The hiring process is a crucial component of building a strong team and ensuring the success of any organization. However, this process can sometimes be influenced by personal biases, which can lead to unfair and inconsistent hiring decisions. In particular, when it comes to background checks, these biases can have significant implications on an applicant’s chances of getting hired. At ShieldHub, we are committed to eliminating personal biases in the hiring process by offering a standardized, objective background check system that ensures parity across states and counties.


The Problem with Unconscious Biases in Background Checks

Unconscious biases in the hiring process can arise from various factors, including conscious or unconscious beliefs, opinions, and stereotypes about an applicant’s background, race, gender, or other characteristics. When conducting background checks, these biases can manifest in various ways:

  1. Inconsistencies in decision-making: Different hiring managers might have different opinions on what constitutes a “red flag” in a background check, leading to inconsistent hiring decisions.
  2. Subjectivity in evaluating offenses: The severity of a crime or its relevance to a job might be subjectively assessed, resulting in unequal treatment of applicants.
  3. Overemphasis on negative information: Personal biases may cause hiring managers to focus on negative aspects of an applicant’s background, ignoring positive qualities and achievements.

The Impact of Name Bias in Hiring

A study conducted by Harvard researchers, titled “Are Emily and Greg More Employable Than Lakisha and Jamal? A Field Experiment on Labor Market Discrimination,” demonstrated the impact of personal biases in the hiring process. The study found that applicants with “white-sounding” names received 50% more callbacks for interviews than applicants with “black-sounding” names, despite having identical resumes. This finding highlights the importance of minimizing personal biases in the hiring process, including during background checks.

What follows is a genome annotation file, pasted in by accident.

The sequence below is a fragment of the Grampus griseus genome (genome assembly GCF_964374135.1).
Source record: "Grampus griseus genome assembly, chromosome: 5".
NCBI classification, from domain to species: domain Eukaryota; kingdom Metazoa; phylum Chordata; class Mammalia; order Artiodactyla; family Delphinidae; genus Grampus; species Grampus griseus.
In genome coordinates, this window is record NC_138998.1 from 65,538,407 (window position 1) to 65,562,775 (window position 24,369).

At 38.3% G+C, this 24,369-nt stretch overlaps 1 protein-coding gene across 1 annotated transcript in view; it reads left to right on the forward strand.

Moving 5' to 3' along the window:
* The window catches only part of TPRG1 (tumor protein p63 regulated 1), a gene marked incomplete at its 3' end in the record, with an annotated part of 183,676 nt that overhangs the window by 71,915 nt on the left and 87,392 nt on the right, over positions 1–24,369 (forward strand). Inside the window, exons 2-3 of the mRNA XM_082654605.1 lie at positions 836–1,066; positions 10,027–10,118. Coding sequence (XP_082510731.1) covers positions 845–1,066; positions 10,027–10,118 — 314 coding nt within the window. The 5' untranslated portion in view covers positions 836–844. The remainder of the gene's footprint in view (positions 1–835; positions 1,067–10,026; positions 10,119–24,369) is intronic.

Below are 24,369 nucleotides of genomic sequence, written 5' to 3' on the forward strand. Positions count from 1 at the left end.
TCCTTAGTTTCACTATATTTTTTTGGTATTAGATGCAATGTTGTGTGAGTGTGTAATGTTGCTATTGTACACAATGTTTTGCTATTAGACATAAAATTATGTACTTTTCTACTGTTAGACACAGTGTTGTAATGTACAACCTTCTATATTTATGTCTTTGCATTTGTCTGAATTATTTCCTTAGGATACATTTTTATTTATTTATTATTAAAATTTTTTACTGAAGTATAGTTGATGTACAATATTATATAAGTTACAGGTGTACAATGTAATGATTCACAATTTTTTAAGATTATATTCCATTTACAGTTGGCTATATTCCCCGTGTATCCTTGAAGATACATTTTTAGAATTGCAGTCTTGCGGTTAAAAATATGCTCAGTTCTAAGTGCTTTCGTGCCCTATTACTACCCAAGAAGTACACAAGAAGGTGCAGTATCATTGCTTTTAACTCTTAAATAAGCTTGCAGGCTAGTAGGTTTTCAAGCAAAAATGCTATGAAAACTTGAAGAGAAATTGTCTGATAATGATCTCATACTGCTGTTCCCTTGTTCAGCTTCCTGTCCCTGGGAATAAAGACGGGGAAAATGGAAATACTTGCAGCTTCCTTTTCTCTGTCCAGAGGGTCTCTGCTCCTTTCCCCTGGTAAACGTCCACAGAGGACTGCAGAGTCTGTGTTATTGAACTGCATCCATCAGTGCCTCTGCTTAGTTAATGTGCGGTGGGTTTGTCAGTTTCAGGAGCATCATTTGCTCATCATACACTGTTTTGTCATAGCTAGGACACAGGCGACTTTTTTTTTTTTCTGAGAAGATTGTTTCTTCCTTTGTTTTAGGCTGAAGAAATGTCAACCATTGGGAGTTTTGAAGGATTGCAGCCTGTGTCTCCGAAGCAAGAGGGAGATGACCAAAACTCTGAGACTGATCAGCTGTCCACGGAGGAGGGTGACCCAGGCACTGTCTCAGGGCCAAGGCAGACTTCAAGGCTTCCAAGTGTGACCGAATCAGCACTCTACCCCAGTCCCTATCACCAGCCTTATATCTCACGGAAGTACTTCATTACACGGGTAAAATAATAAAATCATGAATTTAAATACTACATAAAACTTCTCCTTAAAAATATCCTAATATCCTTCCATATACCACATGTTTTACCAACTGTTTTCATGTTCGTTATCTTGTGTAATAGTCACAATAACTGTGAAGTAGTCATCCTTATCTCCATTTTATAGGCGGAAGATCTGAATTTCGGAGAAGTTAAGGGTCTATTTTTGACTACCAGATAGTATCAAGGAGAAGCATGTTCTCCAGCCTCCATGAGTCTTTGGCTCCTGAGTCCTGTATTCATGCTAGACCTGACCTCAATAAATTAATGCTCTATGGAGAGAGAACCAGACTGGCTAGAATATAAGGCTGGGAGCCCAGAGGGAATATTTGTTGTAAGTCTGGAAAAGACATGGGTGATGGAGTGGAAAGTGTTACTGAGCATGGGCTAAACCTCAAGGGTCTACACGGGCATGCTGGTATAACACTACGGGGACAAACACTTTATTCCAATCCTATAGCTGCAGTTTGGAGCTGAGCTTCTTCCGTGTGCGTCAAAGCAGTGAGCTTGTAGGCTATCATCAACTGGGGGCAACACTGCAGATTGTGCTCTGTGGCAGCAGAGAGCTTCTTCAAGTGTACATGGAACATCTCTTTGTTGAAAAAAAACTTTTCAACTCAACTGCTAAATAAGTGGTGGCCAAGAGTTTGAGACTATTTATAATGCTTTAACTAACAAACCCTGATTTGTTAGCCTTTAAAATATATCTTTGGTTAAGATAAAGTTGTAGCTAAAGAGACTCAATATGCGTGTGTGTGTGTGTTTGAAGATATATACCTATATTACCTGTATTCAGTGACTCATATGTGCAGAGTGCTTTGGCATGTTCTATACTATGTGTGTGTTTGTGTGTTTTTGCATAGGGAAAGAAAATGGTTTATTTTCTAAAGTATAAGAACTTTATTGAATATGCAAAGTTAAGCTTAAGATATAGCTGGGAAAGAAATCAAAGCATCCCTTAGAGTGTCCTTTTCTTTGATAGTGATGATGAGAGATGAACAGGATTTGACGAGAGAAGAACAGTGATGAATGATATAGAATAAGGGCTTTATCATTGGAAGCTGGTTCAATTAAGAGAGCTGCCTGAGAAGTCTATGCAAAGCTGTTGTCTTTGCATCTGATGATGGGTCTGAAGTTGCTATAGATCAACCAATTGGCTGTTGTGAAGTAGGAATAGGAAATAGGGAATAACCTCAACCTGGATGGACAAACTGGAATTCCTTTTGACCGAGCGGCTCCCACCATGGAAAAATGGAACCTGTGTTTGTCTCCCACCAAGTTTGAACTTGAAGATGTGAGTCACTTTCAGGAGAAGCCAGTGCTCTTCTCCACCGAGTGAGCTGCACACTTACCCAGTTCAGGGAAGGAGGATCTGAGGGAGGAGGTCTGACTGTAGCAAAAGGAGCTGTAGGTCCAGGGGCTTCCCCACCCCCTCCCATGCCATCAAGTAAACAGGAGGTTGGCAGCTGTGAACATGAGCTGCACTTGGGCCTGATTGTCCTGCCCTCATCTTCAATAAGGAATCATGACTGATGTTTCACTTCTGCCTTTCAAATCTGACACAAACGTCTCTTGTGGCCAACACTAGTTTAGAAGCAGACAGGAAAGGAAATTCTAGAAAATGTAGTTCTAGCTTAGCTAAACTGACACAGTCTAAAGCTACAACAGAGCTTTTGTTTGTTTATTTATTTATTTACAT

Introducing a Standardized Background Check System

To address these issues and promote fairness in the hiring process, ShieldHub has developed a standardized background check system that scores applicants against a defined matrix of crimes. This system eliminates personal biases by providing an objective, consistent evaluation of each applicant’s background, regardless of their state or county.

1The Individual Compliance (IC) Score

Instead of relying on manual reviews, ShieldHub’s background check system assigns each applicant an Individual Compliance (IC) score. This score is calculated based on a comprehensive evaluation of the applicant’s criminal history, taking into account the severity and relevance of any offenses to the job in question. The IC score provides hiring managers with an objective, data-driven assessment of an applicant’s suitability for a role, helping to eliminate personal biases and ensure consistent hiring decisions across the board.

Benefits of ShieldHub’s Standardized Background Check System

By utilizing ShieldHub’s standardized background check system, organizations can enjoy several benefits:

  • Fair and consistent hiring decisions
    The IC score ensures that all applicants are evaluated based on the same criteria, promoting fairness and consistency in the hiring process.
  • Reduced risk of discrimination:
    By eliminating personal biases, ShieldHub’s system helps organizations comply with anti-discrimination laws and avoid potential legal issues.
  • Improved efficiency:
    The automated scoring process is faster and more efficient than manual background check reviews, allowing organizations to make informed hiring decisions more quickly.


Personal biases in the hiring process can have a significant impact on the fairness and effectiveness of background checks. By adopting ShieldHub’s standardized background check system, organizations can eliminate these biases, promote fairness, and ensure that all applicants are given an equal opportunity to succeed. With the IC score, hiring managers can make objective, data-driven decisions that benefit both their organization and the applicants themselves.